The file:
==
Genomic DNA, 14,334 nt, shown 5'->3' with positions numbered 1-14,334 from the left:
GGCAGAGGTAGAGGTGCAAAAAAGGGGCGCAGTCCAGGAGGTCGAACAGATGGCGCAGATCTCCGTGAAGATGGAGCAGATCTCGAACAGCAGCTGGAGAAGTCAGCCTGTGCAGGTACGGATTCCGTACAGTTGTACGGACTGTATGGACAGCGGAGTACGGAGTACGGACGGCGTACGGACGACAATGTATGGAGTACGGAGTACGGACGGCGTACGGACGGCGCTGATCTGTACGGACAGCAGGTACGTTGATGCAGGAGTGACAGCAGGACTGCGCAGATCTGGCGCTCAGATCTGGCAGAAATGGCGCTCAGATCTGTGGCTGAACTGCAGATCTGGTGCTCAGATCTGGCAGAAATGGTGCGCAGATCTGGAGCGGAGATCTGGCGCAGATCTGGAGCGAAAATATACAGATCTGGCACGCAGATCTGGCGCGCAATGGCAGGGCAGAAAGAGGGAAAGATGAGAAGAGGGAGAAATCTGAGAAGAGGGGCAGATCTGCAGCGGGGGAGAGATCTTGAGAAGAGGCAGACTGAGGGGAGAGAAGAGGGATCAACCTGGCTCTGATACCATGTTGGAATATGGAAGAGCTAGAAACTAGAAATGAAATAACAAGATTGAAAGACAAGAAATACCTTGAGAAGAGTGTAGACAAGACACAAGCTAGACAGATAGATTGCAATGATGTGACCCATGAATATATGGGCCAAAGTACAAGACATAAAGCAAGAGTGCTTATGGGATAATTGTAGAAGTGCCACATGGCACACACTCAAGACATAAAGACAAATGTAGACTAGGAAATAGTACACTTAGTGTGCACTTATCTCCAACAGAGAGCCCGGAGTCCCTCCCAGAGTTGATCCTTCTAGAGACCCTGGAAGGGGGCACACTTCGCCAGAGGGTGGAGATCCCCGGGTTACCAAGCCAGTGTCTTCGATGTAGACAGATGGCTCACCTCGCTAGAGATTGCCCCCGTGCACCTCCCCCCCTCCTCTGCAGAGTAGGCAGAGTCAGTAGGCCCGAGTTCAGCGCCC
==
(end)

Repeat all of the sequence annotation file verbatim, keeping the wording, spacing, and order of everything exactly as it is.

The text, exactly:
Genomic DNA, 14,334 nt, shown 5'->3' with positions numbered 1-14,334 from the left:
GGCAGAGGTAGAGGTGCAAAAAAGGGGCGCAGTCCAGGAGGTCGAACAGATGGCGCAGATCTCCGTGAAGATGGAGCAGATCTCGAACAGCAGCTGGAGAAGTCAGCCTGTGCAGGTACGGATTCCGTACAGTTGTACGGACTGTATGGACAGCGGAGTACGGAGTACGGACGGCGTACGGACGACAATGTATGGAGTACGGAGTACGGACGGCGTACGGACGGCGCTGATCTGTACGGACAGCAGGTACGTTGATGCAGGAGTGACAGCAGGACTGCGCAGATCTGGCGCTCAGATCTGGCAGAAATGGCGCTCAGATCTGTGGCTGAACTGCAGATCTGGTGCTCAGATCTGGCAGAAATGGTGCGCAGATCTGGAGCGGAGATCTGGCGCAGATCTGGAGCGAAAATATACAGATCTGGCACGCAGATCTGGCGCGCAATGGCAGGGCAGAAAGAGGGAAAGATGAGAAGAGGGAGAAATCTGAGAAGAGGGGCAGATCTGCAGCGGGGGAGAGATCTTGAGAAGAGGCAGACTGAGGGGAGAGAAGAGGGATCAACCTGGCTCTGATACCATGTTGGAATATGGAAGAGCTAGAAACTAGAAATGAAATAACAAGATTGAAAGACAAGAAATACCTTGAGAAGAGTGTAGACAAGACACAAGCTAGACAGATAGATTGCAATGATGTGACCCATGAATATATGGGCCAAAGTACAAGACATAAAGCAAGAGTGCTTATGGGATAATTGTAGAAGTGCCACATGGCACACACTCAAGACATAAAGACAAATGTAGACTAGGAAATAGTACACTTAGTGTGCACTTATCTCCAACAGAGAGCCCGGAGTCCCTCCCAGAGTTGATCCTTCTAGAGACCCTGGAAGGGGGCACACTTCGCCAGAGGGTGGAGATCCCCGGGTTACCAAGCCAGTGTCTTCGATGTAGACAGATGGCTCACCTCGCTAGAGATTGCCCCCGTGCACCTCCCCCCCTCCTCTGCAGAGTAGGCAGAGTCAGTAGGCCCGAGTTCAGCGCCC